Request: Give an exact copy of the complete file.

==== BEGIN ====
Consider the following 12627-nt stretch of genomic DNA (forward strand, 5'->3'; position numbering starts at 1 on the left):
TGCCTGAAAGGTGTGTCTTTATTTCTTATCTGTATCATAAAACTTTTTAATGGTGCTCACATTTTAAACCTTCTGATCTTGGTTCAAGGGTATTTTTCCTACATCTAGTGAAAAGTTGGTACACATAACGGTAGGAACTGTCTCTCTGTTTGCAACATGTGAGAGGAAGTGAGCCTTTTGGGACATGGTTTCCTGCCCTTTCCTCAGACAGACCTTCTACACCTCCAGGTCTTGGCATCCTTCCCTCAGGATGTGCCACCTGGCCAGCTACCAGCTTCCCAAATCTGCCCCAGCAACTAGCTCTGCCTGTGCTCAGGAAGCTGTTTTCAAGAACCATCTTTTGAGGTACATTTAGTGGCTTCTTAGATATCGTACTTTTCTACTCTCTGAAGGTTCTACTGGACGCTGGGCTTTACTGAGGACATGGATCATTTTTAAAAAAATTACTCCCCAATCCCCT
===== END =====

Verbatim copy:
Consider the following 12627-nt stretch of genomic DNA (forward strand, 5'->3'; position numbering starts at 1 on the left):
TGCCTGAAAGGTGTGTCTTTATTTCTTATCTGTATCATAAAACTTTTTAATGGTGCTCACATTTTAAACCTTCTGATCTTGGTTCAAGGGTATTTTTCCTACATCTAGTGAAAAGTTGGTACACATAACGGTAGGAACTGTCTCTCTGTTTGCAACATGTGAGAGGAAGTGAGCCTTTTGGGACATGGTTTCCTGCCCTTTCCTCAGACAGACCTTCTACACCTCCAGGTCTTGGCATCCTTCCCTCAGGATGTGCCACCTGGCCAGCTACCAGCTTCCCAAATCTGCCCCAGCAACTAGCTCTGCCTGTGCTCAGGAAGCTGTTTTCAAGAACCATCTTTTGAGGTACATTTAGTGGCTTCTTAGATATCGTACTTTTCTACTCTCTGAAGGTTCTACTGGACGCTGGGCTTTACTGAGGACATGGATCATTTTTAAAAAAATTACTCCCCAATCCCCT